A wealthy entrepreneur who only ever quaffs ionised water is ‘driven mad’ after swapping lives with a family-of-five on benefits because it means she has to drink from the tap.
Antoaneta Tsocheva, known as Toni, and her daughter Diana live in a luxurious six-bedroom, six-bathroom home in the Hertfordshire countryside which boasts expansive open-plan living and a picturesque garden.
On this week’s episode of Rich House Poor House they trade lives with single mother Naomi Paul and her three children Ella, 13, Ava, 12, and Jacob, six, who reside in a rented three-bedroom ‘rickety’ terraced house in Walthamstow, east London.
Thanks to Covid, grafter Naomi – who has worked as an au pair, in a carehome and as a teacher of adults with learning difficulties before starting training to be a counsellor – lost her jobs and the family now survive on benefits which leaves them with just £62 a week to live on.
Antoaneta Tsocheva, known as Toni, and her daughter Diana live in a luxurious six-bedroom, six-bathroom home in the Hertfordshire countryside which boasts expansive open-plan living and a picturesque garden
But the minimal budget isn’t the thing Toni struggles with the most during the week-long swap.
‘It’s just driving me mad that I have to drink tap water,’ she says as she boils up a pan to try to purify it. ‘I can see that it’s making me tired and dizzy.’
Toni has a true rags to riches story, having grown up in a village in Bulgaria. She travelled to London 25 years ago with just £500 in her pocket in search of a better life – leaving seven-year-old Diana in the care of her grandparents.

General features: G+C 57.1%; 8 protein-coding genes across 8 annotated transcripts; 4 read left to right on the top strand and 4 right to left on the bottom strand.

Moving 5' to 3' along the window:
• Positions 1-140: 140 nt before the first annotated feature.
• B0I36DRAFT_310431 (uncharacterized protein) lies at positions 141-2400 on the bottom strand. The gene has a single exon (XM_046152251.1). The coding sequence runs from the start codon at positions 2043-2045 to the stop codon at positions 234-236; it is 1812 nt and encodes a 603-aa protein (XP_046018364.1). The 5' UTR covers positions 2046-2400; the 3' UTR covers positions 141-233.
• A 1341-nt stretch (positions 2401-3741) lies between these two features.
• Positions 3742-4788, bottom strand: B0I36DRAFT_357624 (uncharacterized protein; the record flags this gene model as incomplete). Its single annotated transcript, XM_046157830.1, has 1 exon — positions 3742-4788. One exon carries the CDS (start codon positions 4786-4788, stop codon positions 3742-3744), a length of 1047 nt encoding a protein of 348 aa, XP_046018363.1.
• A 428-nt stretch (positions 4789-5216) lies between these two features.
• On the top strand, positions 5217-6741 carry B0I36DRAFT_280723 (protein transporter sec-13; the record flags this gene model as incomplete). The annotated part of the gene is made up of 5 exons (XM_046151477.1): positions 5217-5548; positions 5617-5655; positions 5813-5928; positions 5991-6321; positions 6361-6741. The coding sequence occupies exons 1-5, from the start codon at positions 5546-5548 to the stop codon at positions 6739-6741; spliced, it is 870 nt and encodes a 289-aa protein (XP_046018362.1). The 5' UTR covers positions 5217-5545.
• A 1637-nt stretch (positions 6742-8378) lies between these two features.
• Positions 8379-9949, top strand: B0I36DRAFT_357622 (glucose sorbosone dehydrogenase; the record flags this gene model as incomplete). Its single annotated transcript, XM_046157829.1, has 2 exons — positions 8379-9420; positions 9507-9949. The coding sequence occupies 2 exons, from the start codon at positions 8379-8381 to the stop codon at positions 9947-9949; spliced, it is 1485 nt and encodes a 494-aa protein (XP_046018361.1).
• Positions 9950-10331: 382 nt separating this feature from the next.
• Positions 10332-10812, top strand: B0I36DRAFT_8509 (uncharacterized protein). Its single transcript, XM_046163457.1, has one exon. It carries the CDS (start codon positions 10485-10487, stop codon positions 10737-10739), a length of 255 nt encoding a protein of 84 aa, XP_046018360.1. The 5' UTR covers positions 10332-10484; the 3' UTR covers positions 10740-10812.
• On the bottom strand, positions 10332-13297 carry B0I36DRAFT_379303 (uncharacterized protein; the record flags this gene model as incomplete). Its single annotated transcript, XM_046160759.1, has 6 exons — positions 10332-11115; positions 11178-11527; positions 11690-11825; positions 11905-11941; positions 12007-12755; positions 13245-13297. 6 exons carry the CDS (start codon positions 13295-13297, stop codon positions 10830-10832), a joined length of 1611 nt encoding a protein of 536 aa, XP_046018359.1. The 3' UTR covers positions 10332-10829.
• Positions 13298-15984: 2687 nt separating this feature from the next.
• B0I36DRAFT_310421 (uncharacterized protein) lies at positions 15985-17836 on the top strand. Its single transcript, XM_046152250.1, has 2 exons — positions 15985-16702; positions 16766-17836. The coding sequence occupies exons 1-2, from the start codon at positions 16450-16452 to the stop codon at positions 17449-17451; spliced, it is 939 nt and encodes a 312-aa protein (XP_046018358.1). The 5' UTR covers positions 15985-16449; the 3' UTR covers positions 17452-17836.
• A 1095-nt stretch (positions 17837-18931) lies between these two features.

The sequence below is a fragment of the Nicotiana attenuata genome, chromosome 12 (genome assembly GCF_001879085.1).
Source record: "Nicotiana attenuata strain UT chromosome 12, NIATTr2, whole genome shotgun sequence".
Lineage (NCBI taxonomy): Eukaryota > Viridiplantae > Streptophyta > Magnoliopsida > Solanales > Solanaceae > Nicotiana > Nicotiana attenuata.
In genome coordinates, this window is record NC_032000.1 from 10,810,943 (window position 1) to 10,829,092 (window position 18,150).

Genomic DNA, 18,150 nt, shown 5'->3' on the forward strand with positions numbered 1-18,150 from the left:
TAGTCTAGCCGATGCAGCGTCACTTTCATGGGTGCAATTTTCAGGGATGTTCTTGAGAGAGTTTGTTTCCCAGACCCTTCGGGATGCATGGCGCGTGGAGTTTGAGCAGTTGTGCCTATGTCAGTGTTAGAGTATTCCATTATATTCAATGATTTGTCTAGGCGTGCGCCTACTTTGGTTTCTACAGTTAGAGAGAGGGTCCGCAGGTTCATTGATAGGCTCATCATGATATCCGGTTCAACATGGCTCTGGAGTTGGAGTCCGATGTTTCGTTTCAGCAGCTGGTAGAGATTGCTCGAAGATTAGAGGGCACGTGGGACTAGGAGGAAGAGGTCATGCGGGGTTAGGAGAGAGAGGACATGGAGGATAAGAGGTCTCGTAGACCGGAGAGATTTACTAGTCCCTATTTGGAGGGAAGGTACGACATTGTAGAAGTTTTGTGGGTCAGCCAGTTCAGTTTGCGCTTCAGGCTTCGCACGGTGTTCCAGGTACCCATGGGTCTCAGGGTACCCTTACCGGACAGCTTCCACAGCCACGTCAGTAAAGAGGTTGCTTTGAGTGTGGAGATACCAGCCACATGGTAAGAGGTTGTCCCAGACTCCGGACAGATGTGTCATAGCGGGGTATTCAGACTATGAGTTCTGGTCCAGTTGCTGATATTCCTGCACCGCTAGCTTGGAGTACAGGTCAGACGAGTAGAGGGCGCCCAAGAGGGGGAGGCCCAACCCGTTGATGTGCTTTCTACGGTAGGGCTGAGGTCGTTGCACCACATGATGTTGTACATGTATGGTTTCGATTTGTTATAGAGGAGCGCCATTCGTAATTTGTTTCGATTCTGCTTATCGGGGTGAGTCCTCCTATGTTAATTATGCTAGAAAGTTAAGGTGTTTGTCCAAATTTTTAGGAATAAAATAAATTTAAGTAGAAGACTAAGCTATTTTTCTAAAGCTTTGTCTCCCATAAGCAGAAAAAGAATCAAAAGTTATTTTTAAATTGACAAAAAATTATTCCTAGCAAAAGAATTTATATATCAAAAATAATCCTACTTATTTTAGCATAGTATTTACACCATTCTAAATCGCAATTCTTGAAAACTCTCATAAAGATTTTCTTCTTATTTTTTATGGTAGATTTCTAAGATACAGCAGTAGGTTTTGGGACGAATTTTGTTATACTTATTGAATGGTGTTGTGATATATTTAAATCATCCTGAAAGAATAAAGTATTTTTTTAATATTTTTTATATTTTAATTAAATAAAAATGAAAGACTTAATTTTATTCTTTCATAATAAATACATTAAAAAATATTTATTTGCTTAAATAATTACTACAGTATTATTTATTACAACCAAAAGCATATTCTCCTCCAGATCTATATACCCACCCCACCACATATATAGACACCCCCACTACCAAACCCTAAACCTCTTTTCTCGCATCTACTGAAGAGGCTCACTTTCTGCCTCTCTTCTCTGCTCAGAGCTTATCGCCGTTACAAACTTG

The pair only saw each other once a year but kept in touch via letters until, when Diana was 13, Toni brought her to the UK.
‘I really wanted to create a better opportunity for Diana,’ she explains. ‘It was absolutely heartbreaking leaving her in Bulgaria… My first job was a bartender in an Irish bar, then I found a second job supporting myself as a cleaner in a nursing home.
On this week’s episode of Rich House Poor House, Toni and Diana trade lives with single mother Naomi Paul and her three children Ella, 13, Ava, 12, and Jacob, six, who reside in a rented three-bedroom ‘rickety’ terraced house in Walthamstow, east London (pictured)
‘I had an idea about creating a domestic cleaning company, and then I just hired a few people and we all started.’
Her company, Fast Clean, now employs around 260 people and has a turnover in excess of £1.5million.
Diana, who lives in a two-bedroom loft apartment at the top of the house, is also a successful businesswoman, running a rapidly growing web design and digital marketing agency.
The health-conscious pair only eat organic food and drink purified, ionised water.
The duo also have several smaller ventures in addition to their main businesses, the latest being an online market for eco-friendly homewares, much of which Diana has designed.
Unlike her thrifty mother, Diana is a bit of a spender and loves splashing out on designer ‘tiny handbags’ and trainers – a habit Toni doesn’t approve of.
Toni says the reason she chose to do the life swap is to give Diana a taste of what she went through when she first moved to London and experience what other people go through who are less fortunate than them.
Unlike her thrifty mother, Diana is a bit of a spender and loves splashing out on designer ‘tiny handbags’ and trainers – a habit Toni doesn’t approve of
She’s also keen for her daughter to appreciate how lucky she is to have money.
When she arrives at Naomi’s house in Walthamstow – which is where she lived when she first moved to London – Toni’s instant reaction is to rejig it to suit her passion for Feng Shui. She immediately makes a note to rearrange the bins outside and throws towels across mirrors facing the ‘wrong way’.
The home’s ‘sad’ rundown condition reminds Toni of her struggles, and she breaks down in tears.
Naomi leaves a note reminding her guests to top up the electricity, which triggers a tearful Toni to tell Diana: ‘I had to budget the electric, the water, the gas in Bulgaria, and I know what it is.’